Preliminary Proposed Nutrition Principles to Guide Industry Self-Regulatory Efforts, Project No. P094513 #00195

Submission Number:
00195
Commenter:
Tom Coyne
Organization:
Coyne PR
State:
New Jersey
Initiative Name:
Preliminary Proposed Nutrition Principles to Guide Industry Self-Regulatory Efforts, Project No. P094513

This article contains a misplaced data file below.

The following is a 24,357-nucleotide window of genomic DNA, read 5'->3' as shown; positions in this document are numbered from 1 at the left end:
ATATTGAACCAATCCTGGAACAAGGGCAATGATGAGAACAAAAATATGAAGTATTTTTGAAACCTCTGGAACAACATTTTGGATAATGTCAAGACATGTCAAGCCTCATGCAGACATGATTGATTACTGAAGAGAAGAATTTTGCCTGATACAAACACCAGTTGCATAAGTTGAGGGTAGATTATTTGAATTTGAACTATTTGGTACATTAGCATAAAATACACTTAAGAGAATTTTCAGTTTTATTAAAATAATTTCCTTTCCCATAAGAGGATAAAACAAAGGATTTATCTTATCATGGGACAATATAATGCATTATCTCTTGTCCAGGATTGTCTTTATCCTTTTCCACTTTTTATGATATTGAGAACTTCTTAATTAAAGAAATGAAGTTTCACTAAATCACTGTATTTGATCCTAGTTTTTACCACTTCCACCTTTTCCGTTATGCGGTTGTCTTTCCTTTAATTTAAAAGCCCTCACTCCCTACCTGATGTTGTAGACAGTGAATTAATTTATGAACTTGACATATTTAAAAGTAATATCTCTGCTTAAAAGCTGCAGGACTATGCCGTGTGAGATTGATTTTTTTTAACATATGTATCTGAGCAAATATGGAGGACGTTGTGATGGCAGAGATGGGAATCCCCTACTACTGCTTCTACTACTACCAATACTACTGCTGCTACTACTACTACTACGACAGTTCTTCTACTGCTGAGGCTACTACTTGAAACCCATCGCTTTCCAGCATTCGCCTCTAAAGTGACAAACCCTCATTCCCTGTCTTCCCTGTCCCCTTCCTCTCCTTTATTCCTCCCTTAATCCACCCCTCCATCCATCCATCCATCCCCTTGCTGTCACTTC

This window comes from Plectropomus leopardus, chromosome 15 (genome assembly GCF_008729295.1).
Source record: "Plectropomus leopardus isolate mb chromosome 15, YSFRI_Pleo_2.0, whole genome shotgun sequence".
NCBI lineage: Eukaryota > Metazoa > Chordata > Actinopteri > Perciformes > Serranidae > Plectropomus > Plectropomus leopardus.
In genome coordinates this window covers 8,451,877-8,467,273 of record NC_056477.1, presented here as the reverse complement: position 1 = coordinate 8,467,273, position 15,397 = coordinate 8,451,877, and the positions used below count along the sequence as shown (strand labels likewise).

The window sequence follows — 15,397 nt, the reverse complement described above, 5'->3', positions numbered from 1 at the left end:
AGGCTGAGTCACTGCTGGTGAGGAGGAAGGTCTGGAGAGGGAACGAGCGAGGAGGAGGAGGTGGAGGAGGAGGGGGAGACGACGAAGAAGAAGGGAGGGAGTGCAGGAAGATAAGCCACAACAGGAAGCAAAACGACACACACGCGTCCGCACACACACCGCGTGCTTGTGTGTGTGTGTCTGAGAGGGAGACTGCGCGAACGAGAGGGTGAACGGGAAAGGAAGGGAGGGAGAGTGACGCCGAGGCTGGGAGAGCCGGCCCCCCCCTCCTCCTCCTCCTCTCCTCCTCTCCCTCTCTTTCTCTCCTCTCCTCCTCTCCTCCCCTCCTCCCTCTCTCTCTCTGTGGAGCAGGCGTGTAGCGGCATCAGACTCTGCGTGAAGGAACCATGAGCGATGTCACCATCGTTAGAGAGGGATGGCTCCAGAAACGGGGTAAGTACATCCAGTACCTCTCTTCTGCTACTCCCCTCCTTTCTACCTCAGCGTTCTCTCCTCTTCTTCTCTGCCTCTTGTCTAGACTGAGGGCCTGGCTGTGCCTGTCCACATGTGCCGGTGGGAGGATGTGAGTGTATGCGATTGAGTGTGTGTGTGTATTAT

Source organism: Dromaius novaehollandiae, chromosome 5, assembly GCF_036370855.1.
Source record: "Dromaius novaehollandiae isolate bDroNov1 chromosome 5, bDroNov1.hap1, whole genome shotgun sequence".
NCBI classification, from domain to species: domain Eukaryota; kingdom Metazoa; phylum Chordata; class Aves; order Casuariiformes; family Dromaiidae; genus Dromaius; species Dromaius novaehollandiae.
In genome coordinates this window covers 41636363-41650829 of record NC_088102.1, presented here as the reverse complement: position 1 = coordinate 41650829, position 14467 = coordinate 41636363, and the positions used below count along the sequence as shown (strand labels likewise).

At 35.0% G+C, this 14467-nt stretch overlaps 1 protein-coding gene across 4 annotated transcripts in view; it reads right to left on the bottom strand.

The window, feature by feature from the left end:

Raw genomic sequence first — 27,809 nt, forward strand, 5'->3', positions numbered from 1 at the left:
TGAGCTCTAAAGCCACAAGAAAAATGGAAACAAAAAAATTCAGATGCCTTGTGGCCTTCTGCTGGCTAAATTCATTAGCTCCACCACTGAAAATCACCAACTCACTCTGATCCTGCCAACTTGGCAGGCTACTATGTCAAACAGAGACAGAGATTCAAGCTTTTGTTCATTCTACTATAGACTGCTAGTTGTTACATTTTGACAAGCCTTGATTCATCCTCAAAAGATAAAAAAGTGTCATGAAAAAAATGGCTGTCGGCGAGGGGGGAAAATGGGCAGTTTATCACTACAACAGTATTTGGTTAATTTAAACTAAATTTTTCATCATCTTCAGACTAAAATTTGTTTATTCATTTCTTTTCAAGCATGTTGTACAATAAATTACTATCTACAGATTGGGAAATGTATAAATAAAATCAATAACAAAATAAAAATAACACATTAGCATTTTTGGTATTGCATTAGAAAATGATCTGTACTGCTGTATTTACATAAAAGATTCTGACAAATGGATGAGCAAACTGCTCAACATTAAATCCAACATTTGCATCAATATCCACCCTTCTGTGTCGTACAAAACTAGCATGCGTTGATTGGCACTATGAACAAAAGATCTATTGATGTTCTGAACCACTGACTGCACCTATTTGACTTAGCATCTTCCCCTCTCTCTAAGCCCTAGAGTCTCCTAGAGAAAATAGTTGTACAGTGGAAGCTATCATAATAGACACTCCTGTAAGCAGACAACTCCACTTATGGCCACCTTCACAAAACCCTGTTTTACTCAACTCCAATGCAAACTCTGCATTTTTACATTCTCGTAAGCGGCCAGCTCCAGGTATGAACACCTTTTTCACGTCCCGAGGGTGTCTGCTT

June 15, 2011 To Whom It May Concern, I am writing on behalf of Coyne Public Relations to express our deep concerns with the advertising ban referred to above. Enclosed please find the formal Comment that Coyne is filing with the Federal Trade Commission on this issue. Coyne Public Relations has had the privilege of working with the world s leading food companies for nearly 20 years. In our vast experience, these food companies have acted both morally and ethically to ensure the interest of the child are always at hand. Careful consideration of portion sizes, calorie consumption, activity levels and overall health of their consumers is always at the forefront of every communication. This is an industry acutely aware of the issues concerning obesity both in children and adults. Food companies have answered the call proactively be taking the lead with nutrition programs, offering lower calorie and sugar options and removing trans fats at an accelerated pace. This positive approach should not be rewarded with restricted bans on advertising that could potentially limit positive messages that are making a difference every day. Perhaps the most troubling aspect of the proposed regulations is their implicit assumption that parents cannot make the best food choices for their families. Banning food advertisements to children and teens will also effectively deprive parents (those who, in contrast to minors, actually make purchasing decisions and have economic power) of information about foods for their children. The proposed ban on food advertising to children and teens represents misguided economic policy and is likely unconstitutional. Food advertisements are also First Amendment-protected commercial speech that, over the past two decades, the U.S. Supreme Court has protected vigorously. In addition to constitutionality issues, the Interagency Working Group s proposal likely runs afoul of President Obama s January 18, 2011 Executive Order mandating that federal agencies must regulate in a manner that preserves and promotes economic growth, innovation, competitiveness, and job creation and that regulations must be based on the best available science. Without data to link childhood obesity to advertising, the regulations would not pass muster. Individually, each of these reasons is enough rationale to oppose the new restrictions. In the aggregate, these reasons demonstrate that the proposed regulations are bad governmental policy and could have for reaching negative consequences on both consumers and business. We would appreciate your support in addressing this unwarranted policy. Respectfully, Tom Coyne CEO, Coyne Public Relations